PRESS RELEASE: Transition Bikes
We are very excited to finally drop the curtain on the Relay! Living in uncharted territory, the Relay is a lightweight, long travel, modular mountain bike. Available in the second half of March, 2023.
We have always wanted a bike that could provide both an electric and non-electric experience in one chassis. The Relay is light, efficient, and quiet. This provides a more intuitive and natural feel on trail than many would expect from an eMTB. The Relay is here and ready to meet all of your mountain biking needs. Going for a rip with friends on eMTB's? Power it up and head out. Going for a rip with some friends on mountain bikes? Simply remove the battery and hit the trail with no tools required. The Relay does it all.Two Bikes in One
Full of modularity, the Relay can be ridden with the battery installed and powered, or removed, which transforms it into a regular mountain bike. Its versatility allows you to take it on a road trip where your plans include riding in areas that are legal for eMTB's, and also areas that do not allow eMTB's. The tool free battery door allows you to remove and reinstall the battery in a matter of seconds.Relay vs Relay PNW:
The Relay and Relay PNW share the same frame. The lower shock flip chip adjusts the geometry to compensate for a 27.5" or 29" rear wheel. Both Relay and Relay PNW have the ability to be run at 160 or 170mm travel front and rear, dual 29 or mixed wheel. Riders can choose the Relay with dual 29 and 160mm travel for a more lightweight, trail bike feel, or chase their burly trail dreams with the heavy hitting Relay PNW with 170mm travel and mixed wheels. How Much Does it Weigh?
Starting at 42.5lb/19.27 kg with the battery and 37.5lb/17.01kg without the battery. Every Relay is purpose-built with components to be ridden hard, making it one of the lighter, heavy hitting eMTBs on the market.Motor / Battery Details
The lightweight 60Nm Fazua Ride60 drive unit weighs 4.3lb/1.96kg. The minimal drag and power to weight ratio provide the magic when not riding with power. As you begin to ride beyond the speed cutoff you're not penalized when continuing to push beyond the assistance like that of traditional eMTBs. The 430Wh battery, 60Nm torque, 250Wh continuous power, 450Wh peak power, and overall bike weight work harmoniously together. This all equates to an experience that exceeds what you might expect from its numbers.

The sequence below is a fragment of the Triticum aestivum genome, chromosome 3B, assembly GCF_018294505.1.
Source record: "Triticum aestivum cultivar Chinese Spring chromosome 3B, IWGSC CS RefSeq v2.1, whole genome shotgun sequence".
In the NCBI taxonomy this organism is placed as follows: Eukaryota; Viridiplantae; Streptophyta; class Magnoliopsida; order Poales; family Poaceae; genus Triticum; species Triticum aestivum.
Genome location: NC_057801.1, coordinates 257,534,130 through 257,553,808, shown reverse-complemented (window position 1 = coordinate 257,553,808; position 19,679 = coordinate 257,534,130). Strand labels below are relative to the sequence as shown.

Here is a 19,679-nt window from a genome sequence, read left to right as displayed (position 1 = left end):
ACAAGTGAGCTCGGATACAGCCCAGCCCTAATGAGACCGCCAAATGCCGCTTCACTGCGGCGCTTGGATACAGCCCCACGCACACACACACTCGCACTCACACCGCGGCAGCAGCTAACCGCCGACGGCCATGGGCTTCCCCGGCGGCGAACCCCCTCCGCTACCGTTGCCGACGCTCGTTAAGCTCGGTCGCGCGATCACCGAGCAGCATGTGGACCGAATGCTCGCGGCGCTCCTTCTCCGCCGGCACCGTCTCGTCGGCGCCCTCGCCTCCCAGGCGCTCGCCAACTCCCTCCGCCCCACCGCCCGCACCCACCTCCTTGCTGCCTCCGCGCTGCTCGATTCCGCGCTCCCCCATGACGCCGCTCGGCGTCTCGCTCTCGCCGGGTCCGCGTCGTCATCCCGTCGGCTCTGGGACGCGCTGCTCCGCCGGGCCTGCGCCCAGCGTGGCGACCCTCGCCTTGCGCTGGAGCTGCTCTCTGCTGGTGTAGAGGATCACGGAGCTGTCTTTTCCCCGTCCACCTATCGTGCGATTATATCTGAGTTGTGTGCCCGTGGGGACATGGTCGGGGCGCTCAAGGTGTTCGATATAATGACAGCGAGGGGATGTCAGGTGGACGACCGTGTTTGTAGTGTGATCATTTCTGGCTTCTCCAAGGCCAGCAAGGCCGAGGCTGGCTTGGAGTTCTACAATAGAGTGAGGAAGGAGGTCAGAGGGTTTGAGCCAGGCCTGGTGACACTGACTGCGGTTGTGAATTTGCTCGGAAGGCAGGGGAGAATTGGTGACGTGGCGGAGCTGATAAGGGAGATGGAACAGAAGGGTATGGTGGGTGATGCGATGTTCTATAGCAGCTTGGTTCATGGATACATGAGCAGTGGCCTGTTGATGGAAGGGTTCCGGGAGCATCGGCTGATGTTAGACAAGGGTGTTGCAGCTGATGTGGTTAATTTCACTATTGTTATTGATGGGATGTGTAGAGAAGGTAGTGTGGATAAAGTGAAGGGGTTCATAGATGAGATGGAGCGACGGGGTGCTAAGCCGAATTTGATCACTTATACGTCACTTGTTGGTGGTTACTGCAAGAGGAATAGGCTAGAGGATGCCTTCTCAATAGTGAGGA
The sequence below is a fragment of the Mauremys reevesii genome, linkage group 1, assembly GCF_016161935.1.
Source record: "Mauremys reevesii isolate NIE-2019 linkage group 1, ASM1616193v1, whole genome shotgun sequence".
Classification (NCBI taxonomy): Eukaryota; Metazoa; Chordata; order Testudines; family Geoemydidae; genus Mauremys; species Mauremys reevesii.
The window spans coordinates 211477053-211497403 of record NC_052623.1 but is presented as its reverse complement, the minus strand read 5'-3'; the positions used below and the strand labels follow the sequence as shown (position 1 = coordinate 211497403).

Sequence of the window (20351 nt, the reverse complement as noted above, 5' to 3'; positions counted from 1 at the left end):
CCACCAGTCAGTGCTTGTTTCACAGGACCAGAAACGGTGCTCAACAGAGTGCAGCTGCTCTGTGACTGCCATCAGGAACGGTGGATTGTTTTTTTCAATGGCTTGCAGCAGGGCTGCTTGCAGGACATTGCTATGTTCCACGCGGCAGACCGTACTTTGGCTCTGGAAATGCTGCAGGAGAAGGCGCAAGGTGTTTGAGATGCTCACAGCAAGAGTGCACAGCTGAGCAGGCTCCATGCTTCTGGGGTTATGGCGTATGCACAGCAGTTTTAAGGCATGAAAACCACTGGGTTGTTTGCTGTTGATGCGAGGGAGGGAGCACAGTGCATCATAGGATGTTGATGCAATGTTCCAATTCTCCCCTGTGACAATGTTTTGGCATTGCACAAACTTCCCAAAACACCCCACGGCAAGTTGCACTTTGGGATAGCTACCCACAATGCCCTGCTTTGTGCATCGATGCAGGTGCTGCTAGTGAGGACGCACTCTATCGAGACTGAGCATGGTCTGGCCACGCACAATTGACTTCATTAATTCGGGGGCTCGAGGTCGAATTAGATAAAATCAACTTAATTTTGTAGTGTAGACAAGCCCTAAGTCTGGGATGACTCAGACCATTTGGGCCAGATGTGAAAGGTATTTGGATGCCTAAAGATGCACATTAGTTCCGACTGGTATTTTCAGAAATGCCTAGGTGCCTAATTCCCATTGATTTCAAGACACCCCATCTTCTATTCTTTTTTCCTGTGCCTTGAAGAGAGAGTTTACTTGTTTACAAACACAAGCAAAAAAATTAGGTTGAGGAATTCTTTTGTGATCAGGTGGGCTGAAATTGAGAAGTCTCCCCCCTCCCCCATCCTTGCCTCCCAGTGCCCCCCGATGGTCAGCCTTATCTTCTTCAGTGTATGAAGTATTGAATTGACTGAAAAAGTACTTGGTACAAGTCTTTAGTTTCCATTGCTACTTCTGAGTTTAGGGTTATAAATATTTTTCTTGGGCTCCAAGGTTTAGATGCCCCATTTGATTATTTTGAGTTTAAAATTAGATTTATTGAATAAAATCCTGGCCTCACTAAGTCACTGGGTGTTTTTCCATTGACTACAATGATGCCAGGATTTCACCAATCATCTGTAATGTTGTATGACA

The 430Wh battery weighs 4.85lb/2.2kg. It is easily removable via the tool free battery door underneath the downtube. The battery is charged off the bike, which is a bonus for customers with challenging bike storage and charging situations. The tool free battery door makes this hassle free, and it greatly simplifies the frame and door interface making it lighter and more durable.Display / Controls
The simple and ergonomic ring controller adjusts modes with a gentle nudge up or down. Pushing it up increases the power level, pushing it down decreases power level, pushing inward will activate walk mode. Holding the controller up for 2 seconds from any assistance mode will activate a boost mode, giving you peak system power output for roughly ten seconds.
The sleek display on the top tube consists of 5 led lights to give you an indication of power mode and battery life. The Relay has three power modes designated by different LED colors. Breeze mode (Green) is very functional in many situations, and is custom tuned by Transition to use in varied terrain, not just riding to the trailhead. River mode (Blue) is preset to match the amount of energy you are delivering to the pedals. If you're soft pedaling it delivers a minimal amount of assistance. If you're hammering it will give you as much available assistance it can, which provides a very intuitive experience and range management. Rocket mode (Pink) provides maximum power to help you tackle steeper climbs and challenging terrain, it will reduce your range but packs quite a punch.
The Fazua Ride60 app pairs to the Relay via bluetooth technology. The Relay comes equipped with our well thought out profile, but you are able to fully customize your settings in all assistance modes. With Max Power and Support Relation you are able to set the maximum mechanical power output and torque in each mode. Support Relation allows you to adjust how much assistance you are given in relation to how much force you apply to the pedals.
Ramp Up allows you to adjust how responsive the system delivers the assistance in each mode. Whether you're an experienced rider looking for the most responsive and powerful setup, or someone who values more distance out of your rides, the app provides a comprehensive array of adjustments to tune your ride to your liking.Watch Hannah Bergemann and Torsenn Brown shred the Relay
Pricing for USA and Canada:Relay
Relay Alloy NX $6,799 USD / $9,199 CAD
Relay Carbon GX $8,799 USD / $11,899 CAD
Relay Carbon GX AXS $9,999 USD / $13,499 CAD
Relay Carbon XX $12,499 USD / $16,999 CADRelay PNW
Relay PNW Alloy GX $7,999 USD / $10,799 CAD
Relay PNW Carbon X0 AXS $10,999 USD / $14,499 CAD
Learn more at transitionbikes.com
As for whether something is considered lazy or not, doesn't it go for everything? For a healthy person to opt for the elevator over the stairs for climbing three floors is considered lazy and wasteful whereas for others it might be the only way. Something similar goes for 5km commutes (car vs unassisted bike) etc. There are nuances everywhere. If it is the only way for you and it is important to you (which includes mountainbiking to keep you sane), go for it. If not, weight the pros and cons (which includes environmental impact) and make your own decision. If you're about 14yo or older, you should be able to do this.